I got on my stationary bike, and ignored Sean. I didn’t have anything to say to him.
As the woman in scrubs taped sensors to my arm and chest, and after she’d explained to me what I had to do, I turned to Jenny. “I saw Brooke before I met my adviser. I don’t know where she is now.”
From the row of bikes behind me, Brooke said, “Back here.”
I turned toward her voice and saw her. “Hi. I didn’t notice you.”
She looked just like she had last spring—tanned with long, curly hair. Based on looks, I’d pegged her as good looking, but not necessarily smart. I’d been wrong. When we’d been captured by Syndicate L, she’d been the one who organized us to escape.
Then I said, “Is your hair different?”
Jenny laughed while Brooke said, “Yes, now that I’m dating Alex my hair grows faster. I was dyeing it blond, but my roots kept on showing so I gave up.”
That explained it. Her hair was still blond. It just wasn’t as blond.
“Less talking, more pedaling,” the woman monitoring us said.
“Troublemaker,” Jenny said, but she knew me well enough to know exactly how much of a troublemaker I wasn’t.
“Yeah,” I said, and pedaled.
On my other side, Sean kept on pedaling, and didn’t say a word.
It was so different from high school. If I’d known her in high school, I’d never have spoken to Brooke. Honestly, I probably wouldn’t have spoken to very many people there. We wouldn’t have had much in common.
Because of my grandfather, I knew people here anyway, and even the people I didn’t know had good impressions of the Rocket—both past and present versions.
Except for my senior year, high school had been pretty lonely. When I considered the number of times people tried to kill or kidnap me last year, it seemed strange to think that socially at least, it had been the best year of high school—even including the time Sean and his friends tried to beat me up.
Hey, Daniel broke into my thoughts telepathically. I’d watch out for Sean. He’s angry at you.
What does he think I’ve done now?
It’s not what you’ve done, and really I don’t think it’s even you. He was a big deal in your high school, right?
So he’s here, and nobody knows him, but lots of people know and like you—
And he’s always seen himself as popular, and me as, well… not. I finished Daniel’s thought for him.
Yeah. Plus you’re dating his ex-girlfriend, who’s friends with his sister, who he’s angry at for being friends with his half-sister, because she proves that his late father cheated on his mom.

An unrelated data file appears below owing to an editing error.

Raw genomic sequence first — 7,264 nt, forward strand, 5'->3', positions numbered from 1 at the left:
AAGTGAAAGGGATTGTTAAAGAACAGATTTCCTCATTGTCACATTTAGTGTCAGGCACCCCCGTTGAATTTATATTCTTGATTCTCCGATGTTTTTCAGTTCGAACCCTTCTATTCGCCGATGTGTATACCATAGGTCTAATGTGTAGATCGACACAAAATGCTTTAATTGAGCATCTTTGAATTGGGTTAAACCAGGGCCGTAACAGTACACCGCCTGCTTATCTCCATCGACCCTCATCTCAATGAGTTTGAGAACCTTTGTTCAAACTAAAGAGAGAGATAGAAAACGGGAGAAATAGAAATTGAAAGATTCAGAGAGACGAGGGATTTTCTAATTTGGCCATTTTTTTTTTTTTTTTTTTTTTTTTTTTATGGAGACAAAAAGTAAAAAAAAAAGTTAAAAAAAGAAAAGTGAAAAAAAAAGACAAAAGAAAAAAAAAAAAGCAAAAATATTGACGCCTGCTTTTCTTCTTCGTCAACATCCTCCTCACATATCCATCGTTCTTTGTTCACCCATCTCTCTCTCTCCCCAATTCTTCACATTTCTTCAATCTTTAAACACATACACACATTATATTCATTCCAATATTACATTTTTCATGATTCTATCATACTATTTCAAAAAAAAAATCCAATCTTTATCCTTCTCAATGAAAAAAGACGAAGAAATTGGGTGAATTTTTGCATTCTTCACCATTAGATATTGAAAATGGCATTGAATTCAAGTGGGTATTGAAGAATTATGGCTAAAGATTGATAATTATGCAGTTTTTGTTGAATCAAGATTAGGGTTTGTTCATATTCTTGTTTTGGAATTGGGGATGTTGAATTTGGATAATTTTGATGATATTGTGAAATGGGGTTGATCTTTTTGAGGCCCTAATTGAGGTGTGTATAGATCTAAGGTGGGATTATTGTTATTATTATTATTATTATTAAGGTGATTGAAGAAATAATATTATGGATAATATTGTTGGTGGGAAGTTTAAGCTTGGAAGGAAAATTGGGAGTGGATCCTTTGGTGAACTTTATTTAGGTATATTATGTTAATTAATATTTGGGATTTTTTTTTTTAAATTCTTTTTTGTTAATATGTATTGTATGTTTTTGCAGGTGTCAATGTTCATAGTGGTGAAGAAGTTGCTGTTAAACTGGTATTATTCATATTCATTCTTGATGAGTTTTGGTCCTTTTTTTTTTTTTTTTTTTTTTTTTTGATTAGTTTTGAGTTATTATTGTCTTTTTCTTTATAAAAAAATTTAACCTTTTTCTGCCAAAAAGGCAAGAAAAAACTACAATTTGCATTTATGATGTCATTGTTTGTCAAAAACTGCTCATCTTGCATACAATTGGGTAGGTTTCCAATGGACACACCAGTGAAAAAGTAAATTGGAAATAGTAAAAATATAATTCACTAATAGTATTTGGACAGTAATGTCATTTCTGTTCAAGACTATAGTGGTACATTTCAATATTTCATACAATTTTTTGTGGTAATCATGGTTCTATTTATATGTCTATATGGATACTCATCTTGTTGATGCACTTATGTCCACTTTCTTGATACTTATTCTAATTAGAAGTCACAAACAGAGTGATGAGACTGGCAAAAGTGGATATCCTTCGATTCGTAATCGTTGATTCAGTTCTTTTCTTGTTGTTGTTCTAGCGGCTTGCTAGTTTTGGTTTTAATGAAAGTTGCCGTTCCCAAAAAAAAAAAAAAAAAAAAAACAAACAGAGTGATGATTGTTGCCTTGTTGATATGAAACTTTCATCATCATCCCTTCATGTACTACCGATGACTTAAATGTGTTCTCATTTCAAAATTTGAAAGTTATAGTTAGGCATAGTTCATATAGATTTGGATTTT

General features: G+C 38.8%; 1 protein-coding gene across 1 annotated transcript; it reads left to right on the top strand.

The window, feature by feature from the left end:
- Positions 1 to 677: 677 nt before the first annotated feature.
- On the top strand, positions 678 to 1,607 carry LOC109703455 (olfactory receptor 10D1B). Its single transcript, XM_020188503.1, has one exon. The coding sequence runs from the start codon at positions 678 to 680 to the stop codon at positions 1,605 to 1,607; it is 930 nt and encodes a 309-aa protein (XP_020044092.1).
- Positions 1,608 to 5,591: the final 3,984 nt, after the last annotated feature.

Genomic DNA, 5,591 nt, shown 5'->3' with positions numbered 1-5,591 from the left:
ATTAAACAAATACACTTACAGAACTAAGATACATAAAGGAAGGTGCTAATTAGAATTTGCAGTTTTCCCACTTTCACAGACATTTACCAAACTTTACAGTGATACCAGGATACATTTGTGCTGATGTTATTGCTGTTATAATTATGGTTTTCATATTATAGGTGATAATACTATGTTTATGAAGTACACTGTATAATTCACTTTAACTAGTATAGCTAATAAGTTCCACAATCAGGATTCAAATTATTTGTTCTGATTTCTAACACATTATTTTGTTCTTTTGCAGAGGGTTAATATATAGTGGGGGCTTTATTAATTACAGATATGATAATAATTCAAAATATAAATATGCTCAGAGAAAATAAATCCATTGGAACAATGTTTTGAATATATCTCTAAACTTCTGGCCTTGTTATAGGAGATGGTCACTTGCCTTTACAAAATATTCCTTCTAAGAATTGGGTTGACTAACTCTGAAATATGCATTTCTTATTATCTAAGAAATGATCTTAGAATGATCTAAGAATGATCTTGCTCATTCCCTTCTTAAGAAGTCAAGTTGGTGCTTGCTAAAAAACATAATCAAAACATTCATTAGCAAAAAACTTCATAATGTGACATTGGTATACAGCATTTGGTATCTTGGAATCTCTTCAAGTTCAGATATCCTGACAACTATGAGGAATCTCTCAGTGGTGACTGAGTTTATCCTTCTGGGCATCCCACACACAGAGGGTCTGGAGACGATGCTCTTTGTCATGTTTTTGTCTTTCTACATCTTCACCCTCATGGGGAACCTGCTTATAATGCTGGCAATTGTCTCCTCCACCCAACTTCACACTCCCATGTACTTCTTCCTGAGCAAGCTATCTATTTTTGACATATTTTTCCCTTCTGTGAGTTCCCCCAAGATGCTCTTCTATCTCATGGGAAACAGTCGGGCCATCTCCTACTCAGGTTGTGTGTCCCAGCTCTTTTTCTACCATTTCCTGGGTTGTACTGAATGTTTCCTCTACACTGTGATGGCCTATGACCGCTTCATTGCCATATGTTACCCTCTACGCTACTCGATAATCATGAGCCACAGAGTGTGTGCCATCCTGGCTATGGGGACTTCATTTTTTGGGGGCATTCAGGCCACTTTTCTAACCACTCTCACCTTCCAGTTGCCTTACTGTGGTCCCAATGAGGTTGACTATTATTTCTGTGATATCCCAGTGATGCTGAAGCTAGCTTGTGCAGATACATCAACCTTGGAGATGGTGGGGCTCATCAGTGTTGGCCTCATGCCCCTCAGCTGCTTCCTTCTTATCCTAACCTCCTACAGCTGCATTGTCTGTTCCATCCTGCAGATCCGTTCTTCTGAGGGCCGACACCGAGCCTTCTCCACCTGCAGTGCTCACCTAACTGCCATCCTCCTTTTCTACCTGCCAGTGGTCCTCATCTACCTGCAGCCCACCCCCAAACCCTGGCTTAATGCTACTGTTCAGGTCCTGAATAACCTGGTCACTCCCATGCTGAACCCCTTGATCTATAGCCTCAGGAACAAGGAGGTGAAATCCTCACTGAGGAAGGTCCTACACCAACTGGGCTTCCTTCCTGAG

Crap. I’m starring in a soap opera. Or possibly an episode of Jerry Springer.
Except unlike Jerry Springer, the violence here is real. Nick, I get brief prescient visions of him attacking you. Make sure you don’t end up alone with him.
I’m not planning to. Wait, is he thinking about attacking me right now?
No. He’s not intending to hurt you at all. Think “crimes of passion.” He’s feeling angry, grieving, insecure, and out of place. If you’re nearby, he might lash out.
OK. I’ll stay away from him. I was planning to anyway.
So after that, you know what happened? Nothing much. They tested how much I could lift, ran me through an obstacle course, tested how well I sprinted and a few other things too. A few hours later I was done.
That night around 2am, I found myself awake. I couldn’t put all the blame on Daniel, but first of all, he snored. Second, we’d been friends as long as we’d been alive, constantly talking to each other through his telepathy. The upshot of that? Not only did he snore, but sometimes I could feel his dreams while he slept, if he slept nearby.
In this case, nearby meant across the room in my own bed. I didn’t know what sort of dreams he was having, but I woke up with my heart racing, and feeling panicky. Thirty minutes later, I still hadn’t managed to fall asleep.
I pulled on jeans and a t-shirt, and grabbed a book. I’d been reading Iain M. Banks’ Player of Games. Reading it in the lobby might help me calm down.
I didn’t even make it to the lobby.
The floor’s vending machine stood next to the elevator, and Sean stood in front of the vending machine. To be fair to him, he wasn’t stealing pop. With magnetic powers he could have.
I should also say that despite what Daniel thought, Sean didn’t start out being hostile.
He pulled a can of pop out of the vending machine and said, “So, what’re you doing up?”
It wasn’t friendly either, but it could have been worse.
“I couldn’t sleep.” I didn’t want to explain that I’d had Daniel’s nightmare.